Notebook Cooler Construction
The Notebook Cooler is large enough to hold my Pavilion DV7 and also acts as a keyboard riser making typing more comfortable. Construction is of a thick aluminium which is naturally cold to touch. It is powered by a spare USB port on the laptop, the Zalman Notebook Cooler fan is loud enough to be heard, but much quieter than the laptop fans when they spin up so the overall noise is reduced considerably. The ZM-NC2000 features an additional USB port so you do not lose out on the number of ports. The surface is made from aluminium to conduct heat more effectively, while the underside is plastic.
There is an on/off toggle button as well as a dial to control the fan speed. On maximum setting, it can be quite loud, but I found about 30% sufficient to keep the laptop fans off under moderate usage. For gaming, I turn it up to around 75% which is still quieter than the laptop fans spinning up.
ZM-NC2000 Performance Table
The table below shows the difference between no cooler, passive cooling (fans off) and active cooling (fans on 50%). Temperatures measured with SpeedFan 4.49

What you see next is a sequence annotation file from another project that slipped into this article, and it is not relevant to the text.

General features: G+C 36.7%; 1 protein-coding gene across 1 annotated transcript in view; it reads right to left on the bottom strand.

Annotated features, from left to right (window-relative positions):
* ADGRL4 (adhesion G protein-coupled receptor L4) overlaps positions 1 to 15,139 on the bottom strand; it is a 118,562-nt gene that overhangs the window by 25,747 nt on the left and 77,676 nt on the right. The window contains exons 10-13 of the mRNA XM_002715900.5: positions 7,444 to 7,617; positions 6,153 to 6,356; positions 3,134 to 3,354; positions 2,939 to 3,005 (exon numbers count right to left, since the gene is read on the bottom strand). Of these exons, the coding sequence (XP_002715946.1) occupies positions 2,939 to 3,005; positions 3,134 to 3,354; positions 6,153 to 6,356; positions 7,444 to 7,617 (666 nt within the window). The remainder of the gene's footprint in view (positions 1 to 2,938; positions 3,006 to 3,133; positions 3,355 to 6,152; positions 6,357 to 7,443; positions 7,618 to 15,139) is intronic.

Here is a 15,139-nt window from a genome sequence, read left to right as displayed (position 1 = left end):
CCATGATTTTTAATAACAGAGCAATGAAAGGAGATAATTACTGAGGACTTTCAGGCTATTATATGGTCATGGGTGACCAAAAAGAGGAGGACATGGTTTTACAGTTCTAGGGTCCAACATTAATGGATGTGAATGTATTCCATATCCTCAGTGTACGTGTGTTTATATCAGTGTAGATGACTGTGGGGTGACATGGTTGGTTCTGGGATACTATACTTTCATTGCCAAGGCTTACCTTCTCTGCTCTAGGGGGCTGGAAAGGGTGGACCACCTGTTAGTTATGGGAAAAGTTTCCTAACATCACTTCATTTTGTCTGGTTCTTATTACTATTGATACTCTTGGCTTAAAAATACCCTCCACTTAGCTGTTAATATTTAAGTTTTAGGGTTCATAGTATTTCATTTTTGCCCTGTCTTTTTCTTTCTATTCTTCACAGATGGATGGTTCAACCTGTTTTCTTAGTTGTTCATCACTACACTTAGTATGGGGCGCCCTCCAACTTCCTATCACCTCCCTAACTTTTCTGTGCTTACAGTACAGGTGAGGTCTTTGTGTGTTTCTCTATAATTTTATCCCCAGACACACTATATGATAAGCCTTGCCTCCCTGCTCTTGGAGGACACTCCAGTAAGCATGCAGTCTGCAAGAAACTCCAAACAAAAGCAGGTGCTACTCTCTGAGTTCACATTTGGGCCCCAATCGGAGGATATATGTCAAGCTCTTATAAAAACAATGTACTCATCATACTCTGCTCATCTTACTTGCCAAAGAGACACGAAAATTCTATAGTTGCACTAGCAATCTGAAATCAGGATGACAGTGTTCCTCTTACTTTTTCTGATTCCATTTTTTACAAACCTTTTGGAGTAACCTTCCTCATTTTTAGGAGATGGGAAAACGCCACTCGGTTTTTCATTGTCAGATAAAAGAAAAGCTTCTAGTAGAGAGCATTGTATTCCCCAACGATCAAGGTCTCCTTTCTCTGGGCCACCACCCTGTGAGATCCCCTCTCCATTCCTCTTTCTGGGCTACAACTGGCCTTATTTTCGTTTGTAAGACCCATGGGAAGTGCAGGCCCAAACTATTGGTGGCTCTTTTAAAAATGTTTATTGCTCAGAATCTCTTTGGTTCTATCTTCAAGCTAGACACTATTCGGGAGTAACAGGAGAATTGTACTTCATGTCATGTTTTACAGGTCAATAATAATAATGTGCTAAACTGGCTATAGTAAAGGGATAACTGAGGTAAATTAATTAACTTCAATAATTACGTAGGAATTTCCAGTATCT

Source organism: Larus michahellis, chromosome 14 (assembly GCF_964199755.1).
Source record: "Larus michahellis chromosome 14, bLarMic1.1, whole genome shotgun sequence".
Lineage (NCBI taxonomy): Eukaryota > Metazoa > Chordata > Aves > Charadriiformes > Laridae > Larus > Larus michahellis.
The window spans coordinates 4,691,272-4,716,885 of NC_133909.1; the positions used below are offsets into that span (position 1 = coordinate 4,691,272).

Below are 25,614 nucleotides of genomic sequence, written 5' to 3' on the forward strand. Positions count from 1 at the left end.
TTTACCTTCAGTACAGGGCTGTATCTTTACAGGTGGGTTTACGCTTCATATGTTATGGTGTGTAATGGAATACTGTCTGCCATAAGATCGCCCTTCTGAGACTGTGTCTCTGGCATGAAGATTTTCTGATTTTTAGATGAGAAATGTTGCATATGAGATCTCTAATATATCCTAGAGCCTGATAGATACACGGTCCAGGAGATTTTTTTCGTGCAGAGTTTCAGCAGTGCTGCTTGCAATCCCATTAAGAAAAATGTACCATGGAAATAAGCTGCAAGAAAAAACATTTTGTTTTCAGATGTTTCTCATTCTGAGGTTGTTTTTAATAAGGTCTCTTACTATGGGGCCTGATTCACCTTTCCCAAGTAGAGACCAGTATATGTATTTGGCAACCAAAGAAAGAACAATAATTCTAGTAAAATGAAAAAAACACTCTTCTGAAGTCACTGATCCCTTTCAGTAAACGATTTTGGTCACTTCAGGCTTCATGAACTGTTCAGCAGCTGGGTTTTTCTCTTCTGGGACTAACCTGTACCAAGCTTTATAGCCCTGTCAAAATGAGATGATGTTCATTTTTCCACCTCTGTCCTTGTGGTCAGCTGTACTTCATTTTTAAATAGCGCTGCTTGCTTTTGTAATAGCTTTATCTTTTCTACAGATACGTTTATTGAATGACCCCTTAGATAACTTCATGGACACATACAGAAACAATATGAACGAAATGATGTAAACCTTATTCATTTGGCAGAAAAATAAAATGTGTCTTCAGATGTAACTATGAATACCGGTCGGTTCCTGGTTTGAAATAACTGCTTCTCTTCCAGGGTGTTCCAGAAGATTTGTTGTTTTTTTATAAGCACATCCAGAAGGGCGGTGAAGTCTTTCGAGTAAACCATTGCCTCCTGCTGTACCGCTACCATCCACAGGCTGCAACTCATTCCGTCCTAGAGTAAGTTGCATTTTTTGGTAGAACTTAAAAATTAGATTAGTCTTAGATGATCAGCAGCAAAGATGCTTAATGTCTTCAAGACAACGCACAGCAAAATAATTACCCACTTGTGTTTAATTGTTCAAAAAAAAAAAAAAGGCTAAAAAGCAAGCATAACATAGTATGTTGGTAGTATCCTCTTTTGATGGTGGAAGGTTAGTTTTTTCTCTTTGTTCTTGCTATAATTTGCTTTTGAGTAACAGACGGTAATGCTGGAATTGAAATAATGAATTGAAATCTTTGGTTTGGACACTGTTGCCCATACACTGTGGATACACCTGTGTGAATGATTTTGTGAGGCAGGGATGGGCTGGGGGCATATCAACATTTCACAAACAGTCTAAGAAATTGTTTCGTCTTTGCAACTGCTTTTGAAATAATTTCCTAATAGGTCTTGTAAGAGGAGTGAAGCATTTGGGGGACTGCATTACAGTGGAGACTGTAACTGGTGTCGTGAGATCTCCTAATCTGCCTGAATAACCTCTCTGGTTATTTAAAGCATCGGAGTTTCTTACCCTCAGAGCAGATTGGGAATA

|Test||Temp CPU||Temp GPU||Temp HDD||Temp Core|
|Idle (no cooler)||46°C||46°C||32°C||46°C|
|Load (3DMark11) (no cooler)||89°C||90°C||36°C||90°C|
|Idle (passive cooler)||41°C||41°C||33°C||40°C|
|Load (3DMark11) (passive cooler)||57°C||57°C||34°C||56°C|
|Idle (active cooler)||38°C||42°C||32°C||38°C|
|Load (3DMark11) (active cooler)||54°C||53°C||32°C||55°C|
These results certainly speak for themselves and show the Zalman Notebook Cooler ZM-NC2000 is effective in providing additional cooling for laptops. Highly recommended in my view, although this only works well for laptops which have an intake air vent in the base. If the intake vents are on the back or sides then this is likely to do little to aid your temperatures and noise levels.